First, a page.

April 2014
Volume 55, Issue 13
Free
ARVO Annual Meeting Abstract  |   April 2014
Conjunctival Goblet Cells Produce MUC16
Author Affiliations & Notes
  • Ilene K Gipson
    Harvard Med Sch/Dept Ophthal, Schepens Eye Research Inst/MEEI, Boston, MA
  • Sandra Spurr-Michaud
    Harvard Med Sch/Dept Ophthal, Schepens Eye Research Inst/MEEI, Boston, MA
  • Ann Tisdale
    Harvard Med Sch/Dept Ophthal, Schepens Eye Research Inst/MEEI, Boston, MA
  • Christina Marko
    Harvard Med Sch/Dept Ophthal, Schepens Eye Research Inst/MEEI, Boston, MA
  • Footnotes
    Commercial Relationships Ilene Gipson, None; Sandra Spurr-Michaud, None; Ann Tisdale, None; Christina Marko, None
  • Footnotes
    Support None
Investigative Ophthalmology & Visual Science April 2014, Vol.55, 2760. doi:https://doi.org/
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      Ilene K Gipson, Sandra Spurr-Michaud, Ann Tisdale, Christina Marko; Conjunctival Goblet Cells Produce MUC16. Invest. Ophthalmol. Vis. Sci. 2014;55(13):2760. doi: https://doi.org/.

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      © ARVO (1962-2015); The Authors (2016-present)

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Abstract

Purpose: MUC16 is a membrane spanning mucin expressed by apical cells of the corneal and conjunctival epithelium. Its ectodomain, which can be constitutively shed, has been considered the source of MUC16 present in tears. The purpose of this study was to determine if conjunctival goblet cells express MUC16 mucin.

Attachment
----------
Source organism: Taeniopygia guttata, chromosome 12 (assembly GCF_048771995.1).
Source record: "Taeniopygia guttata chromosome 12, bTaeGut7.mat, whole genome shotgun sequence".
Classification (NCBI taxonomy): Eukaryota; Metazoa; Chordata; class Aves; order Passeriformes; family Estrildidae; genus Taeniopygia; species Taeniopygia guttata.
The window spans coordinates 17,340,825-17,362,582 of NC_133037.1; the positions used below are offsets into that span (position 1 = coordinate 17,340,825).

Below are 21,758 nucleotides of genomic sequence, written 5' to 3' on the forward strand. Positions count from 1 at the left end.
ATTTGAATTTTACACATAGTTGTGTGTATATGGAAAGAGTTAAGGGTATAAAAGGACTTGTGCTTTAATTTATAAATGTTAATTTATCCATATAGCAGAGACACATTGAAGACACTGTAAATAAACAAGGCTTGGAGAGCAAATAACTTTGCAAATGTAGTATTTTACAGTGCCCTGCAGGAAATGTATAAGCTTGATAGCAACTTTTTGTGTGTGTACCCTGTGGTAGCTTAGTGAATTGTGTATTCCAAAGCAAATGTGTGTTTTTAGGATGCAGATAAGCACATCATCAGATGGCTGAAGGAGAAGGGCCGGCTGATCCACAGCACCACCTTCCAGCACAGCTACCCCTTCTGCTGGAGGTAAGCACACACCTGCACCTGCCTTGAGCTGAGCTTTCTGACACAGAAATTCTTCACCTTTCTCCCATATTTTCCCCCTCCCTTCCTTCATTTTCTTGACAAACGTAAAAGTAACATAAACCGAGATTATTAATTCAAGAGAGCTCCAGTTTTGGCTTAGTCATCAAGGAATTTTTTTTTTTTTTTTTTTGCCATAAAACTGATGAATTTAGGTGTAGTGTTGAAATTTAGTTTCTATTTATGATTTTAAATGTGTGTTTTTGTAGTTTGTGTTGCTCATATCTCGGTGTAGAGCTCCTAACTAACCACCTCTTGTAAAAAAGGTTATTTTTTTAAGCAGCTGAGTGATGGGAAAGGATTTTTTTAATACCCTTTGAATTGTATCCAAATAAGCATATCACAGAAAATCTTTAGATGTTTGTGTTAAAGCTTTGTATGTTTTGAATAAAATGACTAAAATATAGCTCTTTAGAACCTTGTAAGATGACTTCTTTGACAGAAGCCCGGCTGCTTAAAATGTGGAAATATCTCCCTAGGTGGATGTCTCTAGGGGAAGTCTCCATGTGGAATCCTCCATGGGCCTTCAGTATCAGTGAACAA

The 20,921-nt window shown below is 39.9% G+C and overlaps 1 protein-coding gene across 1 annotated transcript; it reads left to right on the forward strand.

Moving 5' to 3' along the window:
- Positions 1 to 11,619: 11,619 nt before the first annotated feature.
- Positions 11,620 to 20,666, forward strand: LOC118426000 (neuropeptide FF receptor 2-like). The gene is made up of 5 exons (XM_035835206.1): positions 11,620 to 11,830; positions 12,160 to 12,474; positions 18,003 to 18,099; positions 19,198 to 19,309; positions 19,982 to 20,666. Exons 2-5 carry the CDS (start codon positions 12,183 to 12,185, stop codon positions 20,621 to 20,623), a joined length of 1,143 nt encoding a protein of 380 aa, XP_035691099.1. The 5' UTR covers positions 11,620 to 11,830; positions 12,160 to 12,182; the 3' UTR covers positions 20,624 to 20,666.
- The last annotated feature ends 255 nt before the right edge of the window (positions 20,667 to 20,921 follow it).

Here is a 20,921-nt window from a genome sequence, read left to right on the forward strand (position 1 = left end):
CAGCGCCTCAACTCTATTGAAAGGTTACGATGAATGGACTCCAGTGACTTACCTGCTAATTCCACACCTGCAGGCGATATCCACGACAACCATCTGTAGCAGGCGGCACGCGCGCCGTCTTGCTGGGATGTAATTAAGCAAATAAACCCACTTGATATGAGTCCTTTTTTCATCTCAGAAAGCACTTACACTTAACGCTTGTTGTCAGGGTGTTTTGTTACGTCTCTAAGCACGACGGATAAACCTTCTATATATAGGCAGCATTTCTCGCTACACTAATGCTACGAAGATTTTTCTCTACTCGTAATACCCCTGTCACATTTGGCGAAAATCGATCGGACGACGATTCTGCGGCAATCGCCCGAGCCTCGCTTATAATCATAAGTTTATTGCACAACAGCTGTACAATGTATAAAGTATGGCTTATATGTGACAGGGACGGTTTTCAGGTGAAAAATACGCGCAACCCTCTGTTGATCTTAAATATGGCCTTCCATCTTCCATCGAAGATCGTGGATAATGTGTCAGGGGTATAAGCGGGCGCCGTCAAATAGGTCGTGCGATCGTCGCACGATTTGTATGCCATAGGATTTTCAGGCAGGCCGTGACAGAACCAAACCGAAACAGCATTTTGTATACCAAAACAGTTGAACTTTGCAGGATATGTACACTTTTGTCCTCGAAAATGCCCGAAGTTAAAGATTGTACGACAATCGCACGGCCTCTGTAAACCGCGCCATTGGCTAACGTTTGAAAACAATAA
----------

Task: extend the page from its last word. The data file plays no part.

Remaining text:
Methods: Tissue used for these studies was discarded human conjunctival tissue obtained at the time of either lid resection surgery or following cataract surgery. In situ hybridization using probes to an ectodomain sequence of MUC16, and immunofluorescence microscopy using three different antibodies that recognize the protein core of the ectodomain of MUC16, were used to assay MUC16 message and protein in human goblet cells. Immunoelectron and confocal microscopy were used to localize MUC16 within mucin granules of goblet cells. To determine if there is a correlation between tear levels of MUC16 and the goblet cell mucin MUC5AC, Spearman rank correlation tests were performed, using levels of the non-goblet cell-derived mucin MUC1, a membrane-spanning mucin expressed by apical cells of the cornea and conjunctival epithelium as comparator. Laser capture microdissection was used to obtain goblet cell mRNA from sections of mouse conjunctiva for PCR analysis of MUC16 expression. Primers containing the sequence for both the Muc16 ectodomain as well as the Muc16 cytoplasmic tail were used.

Results: In situ hybridization and immunohistochemistry demonstrate conclusively that human conjunctival goblet cells produce MUC16. Immunoelectron and confocal microscopy demonstrate that the mucin is present within mucin granules of goblet cells. The amount of MUC16 in tears correlates to the amount of MUC5AC in tears (Spearman r value=0.49, p<0.001, N=45), but not to MUC1 levels (Spearman r value = 0.28, p>0.1, N=30). Preliminary PCR data indicate that mouse goblet cells express Muc16, but that only the ectodomain and not the cytoplasmic domain are transcribed.

Conclusions: Conjunctival goblet cells in both human and mouse express and secrete the mucin MUC16. The amount of MUC16 correlates to the amount of goblet cell derived MUC5AC in human tears. Compared to MUC16 mRNA in apical cells of the corneal and conjunctival epithelium, goblet cell MUC16 mRNA appears to lack the sequence that transcribes the cytoplasmic tail.

Keywords: 485 cornea: surface mucins • 474 conjunctiva • 486 cornea: tears/tear film/dry eye  
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